What Makes Up A Credit Report Score?
Your credit score is determined by an algorithm developed by the Fair Issue Corporation (hence its other name of FICO score). Three corporations, called "credit bureaus", specialize in collecting and reporting on financial histories. Those three companies are Equifax, Experian and TransUnion. While, the exact formula used to calculate your credit score is a tightly guarded industry secret, these companies provide general guidelines about financial behavior that can affect your credit score.
Thirty-five percent of your credit score is made up by your payment history. This includes late payments, collections, and even bankruptcies and tax liens. Each type of account will stay on your credit report a specified period of time and each type of derogatory will hurt your score differently. The Credit Experts works to remove accounts that are not 100% accurate OR not 100% verifiable. Our removal rate is around 70%.
Your debt ratio is the amount of revolving credit (i.e. credit cards) you owe in relation to the amount of credit you have available. For instance, if your credit limit is $10,000 and your current balance is $2,000, your debt ratio would be 20%. While, ideally, you would have your debt ratio at 0%, we usually recommend you are at least at 30% or lower.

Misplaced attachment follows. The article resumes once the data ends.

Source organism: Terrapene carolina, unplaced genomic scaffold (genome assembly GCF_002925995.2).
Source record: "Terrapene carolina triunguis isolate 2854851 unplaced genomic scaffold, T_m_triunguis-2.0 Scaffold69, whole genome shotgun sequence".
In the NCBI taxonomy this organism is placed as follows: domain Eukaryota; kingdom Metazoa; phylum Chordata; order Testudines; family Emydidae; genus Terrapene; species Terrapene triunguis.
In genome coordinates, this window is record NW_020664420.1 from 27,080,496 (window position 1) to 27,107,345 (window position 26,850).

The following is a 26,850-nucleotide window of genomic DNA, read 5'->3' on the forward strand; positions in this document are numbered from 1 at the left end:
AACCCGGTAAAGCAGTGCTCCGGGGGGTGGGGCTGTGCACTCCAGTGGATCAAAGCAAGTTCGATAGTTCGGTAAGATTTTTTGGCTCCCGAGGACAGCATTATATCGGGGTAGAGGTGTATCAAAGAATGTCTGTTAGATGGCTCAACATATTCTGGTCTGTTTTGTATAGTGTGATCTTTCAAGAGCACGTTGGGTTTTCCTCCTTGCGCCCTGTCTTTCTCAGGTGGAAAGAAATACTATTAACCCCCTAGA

Length of Credit
Your length of credit is how long you have had credit. At face value, this seems like something you couldn't really do anything to fix. However, there are ways you can hurt yourself here. If you close out your older cards, even if they have higher interest rates, it will hurt your score. The credit scoring model has no memory or credit cards you close: if you close out that fifteen year old card you will get no credit for it!
Types of Credit
Types of credit include revolving, installment and mortgage loans. By having different kinds of credit open, you show creditors that you are responsible and able to handle different kinds of responsibilities.
Inquiries are marked on your credit report when you ask for new credit (i.e. when you apply for a home loan). Inquiries made by yourself or for unsolicited offers do not count against your score, but are shown on your report. It is important to note than when searching for a home you are allowed unlimited inquiries over a 45 day period since it is assumed you are rate shopping.